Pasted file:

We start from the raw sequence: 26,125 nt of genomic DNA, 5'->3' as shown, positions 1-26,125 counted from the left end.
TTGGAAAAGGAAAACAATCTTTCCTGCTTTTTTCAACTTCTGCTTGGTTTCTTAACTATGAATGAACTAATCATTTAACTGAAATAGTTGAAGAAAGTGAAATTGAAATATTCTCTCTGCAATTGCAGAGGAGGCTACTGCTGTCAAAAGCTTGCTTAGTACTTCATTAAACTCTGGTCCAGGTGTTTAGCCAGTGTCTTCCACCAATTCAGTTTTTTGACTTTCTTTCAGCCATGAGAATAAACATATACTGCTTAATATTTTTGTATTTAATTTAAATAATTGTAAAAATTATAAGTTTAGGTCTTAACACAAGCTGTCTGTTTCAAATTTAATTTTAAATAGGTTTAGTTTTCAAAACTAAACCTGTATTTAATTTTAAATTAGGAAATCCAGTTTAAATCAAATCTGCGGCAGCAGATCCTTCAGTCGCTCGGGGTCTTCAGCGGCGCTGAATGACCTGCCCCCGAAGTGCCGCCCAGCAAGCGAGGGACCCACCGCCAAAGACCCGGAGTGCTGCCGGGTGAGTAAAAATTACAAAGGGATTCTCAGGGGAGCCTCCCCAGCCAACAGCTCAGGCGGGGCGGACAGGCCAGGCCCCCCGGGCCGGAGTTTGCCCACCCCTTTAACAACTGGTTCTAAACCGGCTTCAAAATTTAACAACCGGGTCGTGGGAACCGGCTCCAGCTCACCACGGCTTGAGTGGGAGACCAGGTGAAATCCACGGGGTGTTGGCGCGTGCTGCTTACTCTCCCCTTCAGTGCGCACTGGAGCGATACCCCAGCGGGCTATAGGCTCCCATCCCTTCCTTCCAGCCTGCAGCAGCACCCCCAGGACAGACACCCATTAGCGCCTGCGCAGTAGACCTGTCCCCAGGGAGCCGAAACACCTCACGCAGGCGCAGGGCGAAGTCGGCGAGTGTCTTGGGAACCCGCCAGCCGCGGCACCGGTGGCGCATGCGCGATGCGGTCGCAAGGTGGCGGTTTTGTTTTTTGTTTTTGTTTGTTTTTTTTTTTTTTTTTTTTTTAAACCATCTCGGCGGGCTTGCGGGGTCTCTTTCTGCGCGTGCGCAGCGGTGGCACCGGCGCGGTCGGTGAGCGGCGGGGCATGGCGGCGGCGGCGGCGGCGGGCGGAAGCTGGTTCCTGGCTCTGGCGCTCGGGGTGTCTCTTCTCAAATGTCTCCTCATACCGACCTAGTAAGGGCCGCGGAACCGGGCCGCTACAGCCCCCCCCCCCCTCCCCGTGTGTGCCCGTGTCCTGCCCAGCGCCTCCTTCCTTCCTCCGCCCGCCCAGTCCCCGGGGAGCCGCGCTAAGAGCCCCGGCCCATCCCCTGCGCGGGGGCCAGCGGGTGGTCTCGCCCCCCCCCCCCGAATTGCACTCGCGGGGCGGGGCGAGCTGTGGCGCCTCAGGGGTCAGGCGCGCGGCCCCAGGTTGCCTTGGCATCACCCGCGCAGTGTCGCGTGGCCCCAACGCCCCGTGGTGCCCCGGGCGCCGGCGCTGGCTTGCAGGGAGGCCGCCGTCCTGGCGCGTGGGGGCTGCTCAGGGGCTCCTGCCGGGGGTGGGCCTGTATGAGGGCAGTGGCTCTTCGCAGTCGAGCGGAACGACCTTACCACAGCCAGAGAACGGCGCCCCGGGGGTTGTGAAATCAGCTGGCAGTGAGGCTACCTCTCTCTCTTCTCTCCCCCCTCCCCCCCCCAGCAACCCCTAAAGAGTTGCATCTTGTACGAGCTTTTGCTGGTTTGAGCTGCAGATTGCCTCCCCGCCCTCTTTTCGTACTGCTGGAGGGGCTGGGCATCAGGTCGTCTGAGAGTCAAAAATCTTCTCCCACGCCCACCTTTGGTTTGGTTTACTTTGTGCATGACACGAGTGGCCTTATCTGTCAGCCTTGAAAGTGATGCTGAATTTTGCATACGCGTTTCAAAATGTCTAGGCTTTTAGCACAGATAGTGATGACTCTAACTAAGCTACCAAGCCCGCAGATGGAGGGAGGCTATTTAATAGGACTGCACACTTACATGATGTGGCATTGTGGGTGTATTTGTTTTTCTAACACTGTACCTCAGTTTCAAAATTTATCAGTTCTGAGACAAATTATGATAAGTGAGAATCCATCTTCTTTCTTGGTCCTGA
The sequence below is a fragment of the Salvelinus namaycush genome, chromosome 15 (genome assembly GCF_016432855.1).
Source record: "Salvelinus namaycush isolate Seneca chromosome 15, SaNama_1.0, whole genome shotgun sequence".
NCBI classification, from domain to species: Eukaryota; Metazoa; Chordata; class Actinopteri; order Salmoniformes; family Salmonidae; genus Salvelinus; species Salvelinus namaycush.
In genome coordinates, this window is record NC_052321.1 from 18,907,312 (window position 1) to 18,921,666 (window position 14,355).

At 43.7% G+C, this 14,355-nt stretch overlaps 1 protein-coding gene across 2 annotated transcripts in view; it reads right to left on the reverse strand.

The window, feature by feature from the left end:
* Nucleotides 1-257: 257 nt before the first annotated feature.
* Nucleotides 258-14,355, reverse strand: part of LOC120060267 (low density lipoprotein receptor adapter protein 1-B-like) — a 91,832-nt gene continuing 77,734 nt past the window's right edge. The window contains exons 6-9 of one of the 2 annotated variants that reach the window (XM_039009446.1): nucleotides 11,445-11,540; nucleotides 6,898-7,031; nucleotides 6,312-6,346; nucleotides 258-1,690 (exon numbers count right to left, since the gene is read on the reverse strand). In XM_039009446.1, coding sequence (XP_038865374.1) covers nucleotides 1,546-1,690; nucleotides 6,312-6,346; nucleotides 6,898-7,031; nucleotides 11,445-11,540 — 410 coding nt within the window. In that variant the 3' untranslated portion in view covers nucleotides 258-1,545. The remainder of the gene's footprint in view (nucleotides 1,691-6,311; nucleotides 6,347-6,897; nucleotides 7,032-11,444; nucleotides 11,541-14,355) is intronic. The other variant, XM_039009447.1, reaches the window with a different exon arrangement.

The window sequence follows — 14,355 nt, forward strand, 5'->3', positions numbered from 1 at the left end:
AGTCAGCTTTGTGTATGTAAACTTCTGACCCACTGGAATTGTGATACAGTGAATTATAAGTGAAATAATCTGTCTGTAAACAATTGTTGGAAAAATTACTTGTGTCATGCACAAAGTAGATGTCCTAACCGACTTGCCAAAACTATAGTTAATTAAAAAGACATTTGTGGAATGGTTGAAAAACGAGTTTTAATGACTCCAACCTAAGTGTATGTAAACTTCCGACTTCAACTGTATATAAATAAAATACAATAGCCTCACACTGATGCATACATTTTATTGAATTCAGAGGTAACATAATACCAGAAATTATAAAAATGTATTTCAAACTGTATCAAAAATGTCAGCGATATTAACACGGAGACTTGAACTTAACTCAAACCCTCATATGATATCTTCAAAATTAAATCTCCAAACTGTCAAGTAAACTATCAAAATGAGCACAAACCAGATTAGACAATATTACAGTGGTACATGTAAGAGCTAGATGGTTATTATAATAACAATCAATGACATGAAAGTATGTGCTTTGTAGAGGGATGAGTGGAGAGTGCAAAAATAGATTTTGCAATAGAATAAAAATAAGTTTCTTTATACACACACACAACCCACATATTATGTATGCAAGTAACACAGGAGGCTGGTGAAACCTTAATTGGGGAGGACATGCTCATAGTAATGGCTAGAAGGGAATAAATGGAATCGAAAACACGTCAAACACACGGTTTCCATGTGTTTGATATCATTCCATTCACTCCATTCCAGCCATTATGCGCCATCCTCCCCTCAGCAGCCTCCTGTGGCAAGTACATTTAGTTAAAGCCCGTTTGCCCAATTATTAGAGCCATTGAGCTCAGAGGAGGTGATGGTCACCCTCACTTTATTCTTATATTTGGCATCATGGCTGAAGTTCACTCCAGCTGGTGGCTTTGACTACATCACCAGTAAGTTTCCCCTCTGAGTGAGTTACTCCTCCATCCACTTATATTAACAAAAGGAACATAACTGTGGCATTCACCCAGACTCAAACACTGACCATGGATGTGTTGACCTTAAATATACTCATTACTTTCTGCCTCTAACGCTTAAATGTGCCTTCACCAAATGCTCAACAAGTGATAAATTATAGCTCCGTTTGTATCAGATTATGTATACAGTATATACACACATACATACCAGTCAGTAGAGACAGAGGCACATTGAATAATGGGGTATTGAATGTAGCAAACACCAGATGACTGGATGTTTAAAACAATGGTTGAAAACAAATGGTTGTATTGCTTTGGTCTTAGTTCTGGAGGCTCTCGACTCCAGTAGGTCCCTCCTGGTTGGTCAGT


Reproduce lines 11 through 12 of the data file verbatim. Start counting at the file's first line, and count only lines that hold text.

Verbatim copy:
The window sequence follows — 14,355 nt, forward strand, 5'->3', positions numbered from 1 at the left end:
AGTCAGCTTTGTGTATGTAAACTTCTGACCCACTGGAATTGTGATACAGTGAATTATAAGTGAAATAATCTGTCTGTAAACAATTGTTGGAAAAATTACTTGTGTCATGCACAAAGTAGATGTCCTAACCGACTTGCCAAAACTATAGTTAATTAAAAAGACATTTGTGGAATGGTTGAAAAACGAGTTTTAATGACTCCAACCTAAGTGTATGTAAACTTCCGACTTCAACTGTATATAAATAAAATACAATAGCCTCACACTGATGCATACATTTTATTGAATTCAGAGGTAACATAATACCAGAAATTATAAAAATGTATTTCAAACTGTATCAAAAATGTCAGCGATATTAACACGGAGACTTGAACTTAACTCAAACCCTCATATGATATCTTCAAAATTAAATCTCCAAACTGTCAAGTAAACTATCAAAATGAGCACAAACCAGATTAGACAATATTACAGTGGTACATGTAAGAGCTAGATGGTTATTATAATAACAATCAATGACATGAAAGTATGTGCTTTGTAGAGGGATGAGTGGAGAGTGCAAAAATAGATTTTGCAATAGAATAAAAATAAGTTTCTTTATACACACACACAACCCACATATTATGTATGCAAGTAACACAGGAGGCTGGTGAAACCTTAATTGGGGAGGACATGCTCATAGTAATGGCTAGAAGGGAATAAATGGAATCGAAAACACGTCAAACACACGGTTTCCATGTGTTTGATATCATTCCATTCACTCCATTCCAGCCATTATGCGCCATCCTCCCCTCAGCAGCCTCCTGTGGCAAGTACATTTAGTTAAAGCCCGTTTGCCCAATTATTAGAGCCATTGAGCTCAGAGGAGGTGATGGTCACCCTCACTTTATTCTTATATTTGGCATCATGGCTGAAGTTCACTCCAGCTGGTGGCTTTGACTACATCACCAGTAAGTTTCCCCTCTGAGTGAGTTACTCCTCCATCCACTTATATTAACAAAAGGAACATAACTGTGGCATTCACCCAGACTCAAACACTGACCATGGATGTGTTGACCTTAAATATACTCATTACTTTCTGCCTCTAACGCTTAAATGTGCCTTCACCAAATGCTCAACAAGTGATAAATTATAGCTCCGTTTGTATCAGATTATGTATACAGTATATACACACATACATACCAGTCAGTAGAGACAGAGGCACATTGAATAATGGGGTATTGAATGTAGCAAACACCAGATGACTGGATGTTTAAAACAATGGTTGAAAACAAATGGTTGTATTGCTTTGGTCTTAGTTCTGGAGGCTCTCGACTCCAGTAGGTCCCTCCTGGTTGGTCAGT